Holy War on Ice Continues

In Boston, rivalry is a big word. There’s the Red Sox-Yankees, the Celtics-Lakers, and the Bruins-Canadiens, just to name a few. But don’t forget about Boston College-Notre Dame, which will take center stage this weekend.

The Eagles and Fighting Irish are best know for their battles on the football field, which will take place this Saturday night at Alumni Stadium. But one night earlier, the two Catholic schools will renew the rivalry on ice when the #2 Eagles face the Irish in a rematch of last season’s national championship game.

That game was won by Boston College, 4-1, and it seems to have sparked the ice version of the ‘Holy War.’

“It’s gonna be a lot of fun,” BC senior Andrew Orpik said. “You look at just the whole Holy War aspect between BC and Notre Dame and it makes it pretty special. But then you kinda throw in what happened last year, and we don’t want to dwell on it too much and it doesn’t really mean that much to us, but at the same time it kinda adds a little more flavor to the weekend.”

BC coach Jerry York, who won his third national title last season, believes the rivalry is a bigger deal in terms of football. For many BC fans, the Notre Dame football game is the biggest event of the sports year.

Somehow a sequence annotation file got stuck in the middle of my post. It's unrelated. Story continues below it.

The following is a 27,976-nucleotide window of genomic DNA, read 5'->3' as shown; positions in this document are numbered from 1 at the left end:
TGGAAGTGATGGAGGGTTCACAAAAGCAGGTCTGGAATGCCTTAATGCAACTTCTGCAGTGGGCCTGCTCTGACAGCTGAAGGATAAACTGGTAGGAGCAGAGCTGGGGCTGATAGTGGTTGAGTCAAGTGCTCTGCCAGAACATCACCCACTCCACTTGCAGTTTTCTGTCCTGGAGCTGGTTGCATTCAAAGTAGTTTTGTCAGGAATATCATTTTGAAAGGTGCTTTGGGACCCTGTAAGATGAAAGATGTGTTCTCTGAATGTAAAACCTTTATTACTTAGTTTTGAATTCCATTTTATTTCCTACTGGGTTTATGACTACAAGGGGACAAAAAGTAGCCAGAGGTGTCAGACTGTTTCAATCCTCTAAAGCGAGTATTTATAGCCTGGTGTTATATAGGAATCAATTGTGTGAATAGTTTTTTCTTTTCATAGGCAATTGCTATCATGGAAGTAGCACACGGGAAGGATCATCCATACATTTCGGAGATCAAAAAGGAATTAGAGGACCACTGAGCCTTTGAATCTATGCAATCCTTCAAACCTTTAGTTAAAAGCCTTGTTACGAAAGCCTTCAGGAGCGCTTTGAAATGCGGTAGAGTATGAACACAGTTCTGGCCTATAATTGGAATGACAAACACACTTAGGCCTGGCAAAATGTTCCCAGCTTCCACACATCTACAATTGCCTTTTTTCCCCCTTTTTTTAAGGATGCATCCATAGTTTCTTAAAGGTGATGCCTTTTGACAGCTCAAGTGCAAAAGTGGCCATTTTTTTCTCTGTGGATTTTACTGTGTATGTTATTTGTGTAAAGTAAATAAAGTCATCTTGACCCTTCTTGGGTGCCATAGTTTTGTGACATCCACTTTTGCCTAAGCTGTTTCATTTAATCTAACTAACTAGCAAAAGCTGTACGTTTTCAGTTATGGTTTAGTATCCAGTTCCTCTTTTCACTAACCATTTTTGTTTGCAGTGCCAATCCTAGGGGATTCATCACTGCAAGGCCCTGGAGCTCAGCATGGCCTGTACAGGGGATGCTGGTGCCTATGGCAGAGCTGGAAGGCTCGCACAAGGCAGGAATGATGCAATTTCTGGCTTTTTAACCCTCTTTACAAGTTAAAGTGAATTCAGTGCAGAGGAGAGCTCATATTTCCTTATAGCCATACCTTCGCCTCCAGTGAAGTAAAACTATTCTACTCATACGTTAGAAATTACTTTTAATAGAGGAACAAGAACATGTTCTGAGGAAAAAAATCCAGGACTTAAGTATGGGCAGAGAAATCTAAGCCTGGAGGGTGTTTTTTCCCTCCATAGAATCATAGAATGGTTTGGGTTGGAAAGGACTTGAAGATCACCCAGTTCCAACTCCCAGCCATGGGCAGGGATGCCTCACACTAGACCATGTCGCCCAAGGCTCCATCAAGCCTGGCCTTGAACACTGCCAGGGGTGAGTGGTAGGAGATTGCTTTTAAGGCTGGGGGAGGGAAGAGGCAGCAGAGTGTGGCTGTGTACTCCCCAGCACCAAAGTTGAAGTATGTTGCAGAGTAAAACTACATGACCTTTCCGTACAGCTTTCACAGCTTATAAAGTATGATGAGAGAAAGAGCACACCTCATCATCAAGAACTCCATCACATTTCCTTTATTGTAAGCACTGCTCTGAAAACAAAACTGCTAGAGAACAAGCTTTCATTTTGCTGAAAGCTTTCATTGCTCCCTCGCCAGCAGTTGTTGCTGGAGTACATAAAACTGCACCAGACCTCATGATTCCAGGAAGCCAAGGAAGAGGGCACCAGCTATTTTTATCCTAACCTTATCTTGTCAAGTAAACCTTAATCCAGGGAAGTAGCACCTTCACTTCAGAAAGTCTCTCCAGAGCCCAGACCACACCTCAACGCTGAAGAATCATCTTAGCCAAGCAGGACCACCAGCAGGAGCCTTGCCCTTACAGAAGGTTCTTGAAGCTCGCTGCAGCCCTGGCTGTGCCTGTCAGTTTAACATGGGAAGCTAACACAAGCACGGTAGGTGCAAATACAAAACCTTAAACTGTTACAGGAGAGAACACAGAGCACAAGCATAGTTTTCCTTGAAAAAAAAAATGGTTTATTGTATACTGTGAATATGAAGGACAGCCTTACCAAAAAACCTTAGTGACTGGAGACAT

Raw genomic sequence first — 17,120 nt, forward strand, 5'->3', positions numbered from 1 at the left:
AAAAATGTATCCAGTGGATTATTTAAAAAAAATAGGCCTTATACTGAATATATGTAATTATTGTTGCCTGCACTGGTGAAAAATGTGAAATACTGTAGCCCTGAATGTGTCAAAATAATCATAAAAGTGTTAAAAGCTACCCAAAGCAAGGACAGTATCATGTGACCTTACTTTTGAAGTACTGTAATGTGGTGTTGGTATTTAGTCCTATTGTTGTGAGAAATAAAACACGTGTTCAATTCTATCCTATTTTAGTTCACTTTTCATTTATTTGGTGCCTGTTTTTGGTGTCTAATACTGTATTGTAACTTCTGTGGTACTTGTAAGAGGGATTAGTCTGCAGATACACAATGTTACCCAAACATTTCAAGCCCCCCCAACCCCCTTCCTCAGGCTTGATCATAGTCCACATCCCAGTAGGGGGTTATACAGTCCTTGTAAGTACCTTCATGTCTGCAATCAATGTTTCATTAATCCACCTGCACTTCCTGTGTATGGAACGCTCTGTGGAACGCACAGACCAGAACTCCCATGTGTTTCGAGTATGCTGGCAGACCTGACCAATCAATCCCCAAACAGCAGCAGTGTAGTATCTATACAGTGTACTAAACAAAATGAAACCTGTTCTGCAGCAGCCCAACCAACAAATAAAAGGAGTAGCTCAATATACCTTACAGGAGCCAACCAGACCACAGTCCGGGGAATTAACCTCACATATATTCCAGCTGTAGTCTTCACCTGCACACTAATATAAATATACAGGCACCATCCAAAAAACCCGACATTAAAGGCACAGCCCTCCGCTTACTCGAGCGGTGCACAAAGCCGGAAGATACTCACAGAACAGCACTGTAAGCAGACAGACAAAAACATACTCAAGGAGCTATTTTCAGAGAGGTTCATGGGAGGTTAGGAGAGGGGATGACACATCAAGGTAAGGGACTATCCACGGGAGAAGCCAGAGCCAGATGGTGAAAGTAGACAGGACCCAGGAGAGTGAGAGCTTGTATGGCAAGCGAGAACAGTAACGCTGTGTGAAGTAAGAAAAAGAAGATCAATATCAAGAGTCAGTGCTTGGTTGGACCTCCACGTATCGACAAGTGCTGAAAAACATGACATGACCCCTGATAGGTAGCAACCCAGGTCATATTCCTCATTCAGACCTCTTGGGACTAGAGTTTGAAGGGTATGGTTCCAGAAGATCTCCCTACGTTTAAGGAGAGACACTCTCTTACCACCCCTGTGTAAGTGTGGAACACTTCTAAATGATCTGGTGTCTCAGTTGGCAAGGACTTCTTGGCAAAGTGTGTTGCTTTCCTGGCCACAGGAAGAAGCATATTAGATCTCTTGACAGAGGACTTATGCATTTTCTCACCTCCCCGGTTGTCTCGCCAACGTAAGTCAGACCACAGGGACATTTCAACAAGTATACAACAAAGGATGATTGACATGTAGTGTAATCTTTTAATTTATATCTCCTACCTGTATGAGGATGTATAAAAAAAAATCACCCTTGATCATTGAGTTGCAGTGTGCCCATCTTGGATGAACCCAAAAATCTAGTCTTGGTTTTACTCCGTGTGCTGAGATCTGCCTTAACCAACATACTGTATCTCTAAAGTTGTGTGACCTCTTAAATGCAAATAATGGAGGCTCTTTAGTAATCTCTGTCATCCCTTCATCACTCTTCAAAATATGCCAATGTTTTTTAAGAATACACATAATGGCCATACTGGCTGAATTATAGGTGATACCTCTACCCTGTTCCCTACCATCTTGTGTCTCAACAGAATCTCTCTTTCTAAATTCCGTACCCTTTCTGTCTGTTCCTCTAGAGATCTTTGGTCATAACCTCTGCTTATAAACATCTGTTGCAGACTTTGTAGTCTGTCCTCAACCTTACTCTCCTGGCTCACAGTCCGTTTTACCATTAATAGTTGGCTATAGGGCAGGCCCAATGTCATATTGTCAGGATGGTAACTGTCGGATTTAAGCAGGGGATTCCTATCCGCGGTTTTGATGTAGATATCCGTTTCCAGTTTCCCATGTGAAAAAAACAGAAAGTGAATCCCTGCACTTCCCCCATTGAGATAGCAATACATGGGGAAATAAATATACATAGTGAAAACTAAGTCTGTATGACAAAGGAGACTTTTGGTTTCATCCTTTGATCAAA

“It’s not football because Notre Dame’s been so good on a national level (in football),” York said. “Certainly we’ve had some success against them over the past number of years, but they certainly haven’t reached that stature yet that they enjoy in football with hockey. But they get back to national tournaments and pretty soon they’ll get that, but they certainly don’t have the history and tradition of their football. So there’s a difference in that regard.”

“I think the whole Holy War thing is more of a football thing,” Orpik added. “But any time you can develop a rivalry like we have with North Dakota and obviously the one we have with (Boston University). Those are really are main rivalries. This is certainly a school we can throw one up with and it’s always up to scheduling. But if we can start playing them more it’s definitely something that could become a major rival for us.”

York believes the hockey rivalry could reach that point someday, but the Irish will need to maintain the level of play they had at the end of the last season when they reached their first-ever Frozen Four.

“I certainly think as ND’s program keeps appearing in national tournaments, it’s certainly going to be that type of rivalry,” York said. “It’s certainly a great rivalry between two universities that espouse the same principles. And now with Notre Dame appearing in more national tournaments, they’re starting to get that really good feel for two powerful hockey teams going against one another, which is always good for the rivalry.”

Notre Dame coach Jeff Jackson, who won two national championships in the 1990s at Lake Superior State, believes that his program has made progress to compete with top programs on a nightly basis, but there is still a way to go.

“Our program needs to build its tradition like Boston College, but we need to recruit and build up (to get to that level),” Jackson said in a phone interview. “I think we can build our program to that point.”


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